For their exhibition at Peckham Space, Sarah Cole and the TRIBE of eleven young girls (from Southwark Arts and Culture Group) played and explored around the themes of female adolescence, feminism, group dynamics, hiding and inclusion. For the short period of seven weeks, they ostensibly formed a tribe of their own and explored its motifs, its ceremonies and its significant activities.
The green exterior of Peckham Space and its overtly-geometric outside fuzzily merges with its inside through the presence of turf. Real turf. Their turf. Soft underfoot and smelling faintly of petrichor.
Most of the 'play', crucial to their work, is revealed on video - a nice triple entendre. Most of the videos reveal the dance/movement performances the TRIBE did during their time with Cole: rolling and dancing on hills, cavorting on workshop floors, in public - displaying none of the usual self-consciousness of girls in early adolescence.
The onesie is an important feature of this show. I must confess to being a little cynical and my first impression of the onesies hanging in the gallery was a groan - against an item that seems to have gained cupcake status in certain female sections of the creative community.
Peppered throughout the space are points of musical connection. In the entrance, a gorgeous old record-player plays a custom vinyl of music from the group (arranged by Isa Suarez), a cuckoo clock keeps a rhythm for the show and on the opening night, a drum kit was set up outside the gallery - free for anyone to bash on it - a chaotic counterpoint to the ice cream truck playing Greensleaves.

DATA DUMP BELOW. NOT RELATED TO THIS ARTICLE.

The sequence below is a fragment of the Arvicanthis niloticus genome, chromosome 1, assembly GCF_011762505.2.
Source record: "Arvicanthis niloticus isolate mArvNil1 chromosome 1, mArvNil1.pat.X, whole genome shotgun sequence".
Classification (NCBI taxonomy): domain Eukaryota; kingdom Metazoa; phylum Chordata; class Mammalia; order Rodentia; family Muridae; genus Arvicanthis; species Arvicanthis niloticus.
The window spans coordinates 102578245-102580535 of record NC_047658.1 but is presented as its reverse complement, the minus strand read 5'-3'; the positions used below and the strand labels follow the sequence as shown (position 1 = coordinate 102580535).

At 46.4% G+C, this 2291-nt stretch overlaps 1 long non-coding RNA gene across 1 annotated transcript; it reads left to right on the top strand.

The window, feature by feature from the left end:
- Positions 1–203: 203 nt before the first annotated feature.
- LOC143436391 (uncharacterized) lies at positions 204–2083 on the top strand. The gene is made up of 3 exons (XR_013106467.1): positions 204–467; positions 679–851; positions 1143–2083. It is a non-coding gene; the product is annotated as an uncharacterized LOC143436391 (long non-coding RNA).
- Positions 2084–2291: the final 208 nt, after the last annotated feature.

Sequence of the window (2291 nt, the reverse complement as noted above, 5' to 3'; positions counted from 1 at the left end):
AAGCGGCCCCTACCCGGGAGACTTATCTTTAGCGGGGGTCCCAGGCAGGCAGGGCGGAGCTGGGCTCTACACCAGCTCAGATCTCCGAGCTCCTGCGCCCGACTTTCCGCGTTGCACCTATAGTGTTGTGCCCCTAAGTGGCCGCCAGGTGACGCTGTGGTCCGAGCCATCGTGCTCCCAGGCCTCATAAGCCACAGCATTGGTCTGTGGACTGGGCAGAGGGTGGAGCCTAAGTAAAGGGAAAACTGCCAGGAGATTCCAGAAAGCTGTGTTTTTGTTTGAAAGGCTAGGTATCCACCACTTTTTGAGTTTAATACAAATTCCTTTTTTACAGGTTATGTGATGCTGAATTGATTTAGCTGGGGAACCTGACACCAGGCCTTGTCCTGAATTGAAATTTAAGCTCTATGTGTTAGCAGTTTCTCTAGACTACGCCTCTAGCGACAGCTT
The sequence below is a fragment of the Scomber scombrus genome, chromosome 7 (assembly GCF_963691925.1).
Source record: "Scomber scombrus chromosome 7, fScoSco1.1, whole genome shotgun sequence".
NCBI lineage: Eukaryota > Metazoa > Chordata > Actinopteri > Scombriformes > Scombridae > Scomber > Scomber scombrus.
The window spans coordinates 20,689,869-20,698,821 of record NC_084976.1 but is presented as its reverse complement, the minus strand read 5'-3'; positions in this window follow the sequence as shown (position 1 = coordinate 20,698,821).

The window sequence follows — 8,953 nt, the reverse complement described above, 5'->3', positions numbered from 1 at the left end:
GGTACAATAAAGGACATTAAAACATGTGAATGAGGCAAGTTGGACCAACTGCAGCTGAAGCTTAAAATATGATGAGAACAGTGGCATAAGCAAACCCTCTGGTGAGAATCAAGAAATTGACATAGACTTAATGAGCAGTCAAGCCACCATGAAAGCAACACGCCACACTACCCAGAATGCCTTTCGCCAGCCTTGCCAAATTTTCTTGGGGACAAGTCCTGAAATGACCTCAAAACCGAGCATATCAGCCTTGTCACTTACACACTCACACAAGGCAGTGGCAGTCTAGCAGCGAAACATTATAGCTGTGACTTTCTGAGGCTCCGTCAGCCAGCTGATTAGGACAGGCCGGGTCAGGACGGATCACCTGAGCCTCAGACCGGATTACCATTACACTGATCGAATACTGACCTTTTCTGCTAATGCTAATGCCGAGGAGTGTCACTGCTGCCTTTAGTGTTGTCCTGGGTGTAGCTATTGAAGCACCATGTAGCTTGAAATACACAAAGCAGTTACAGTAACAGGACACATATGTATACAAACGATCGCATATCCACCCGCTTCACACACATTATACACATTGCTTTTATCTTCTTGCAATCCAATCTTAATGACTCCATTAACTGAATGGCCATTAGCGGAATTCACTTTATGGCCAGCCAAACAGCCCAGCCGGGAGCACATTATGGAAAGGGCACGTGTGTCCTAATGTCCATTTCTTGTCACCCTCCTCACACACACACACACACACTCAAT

Thanks to this show, Peckham Space has acquired a new mantel over the entrance with a fluorescent re-naming as Buckingham Palace. Lit up until 3am, Cole thinks that the outside of the gallery now 'looks more like a nightclub than a gallery'. The duality of irony and appropriateness betwen the hot mess of bustling Peckham is so cheeky, it's delicious.
The opening night was, in tribal terms, a ceremony: it gathered together all the people involved in the TRIBE (and those of other tribes), to come together over food - free softserve icecream, drink, drums, music and costumes to exchange ideas, ways of doing things; to touch palms.
This writing was first published on Interface (May 2013) www.a-n.co.uk/interface as the result of a Critical Writing Bursary provided to a-n by Peckham Space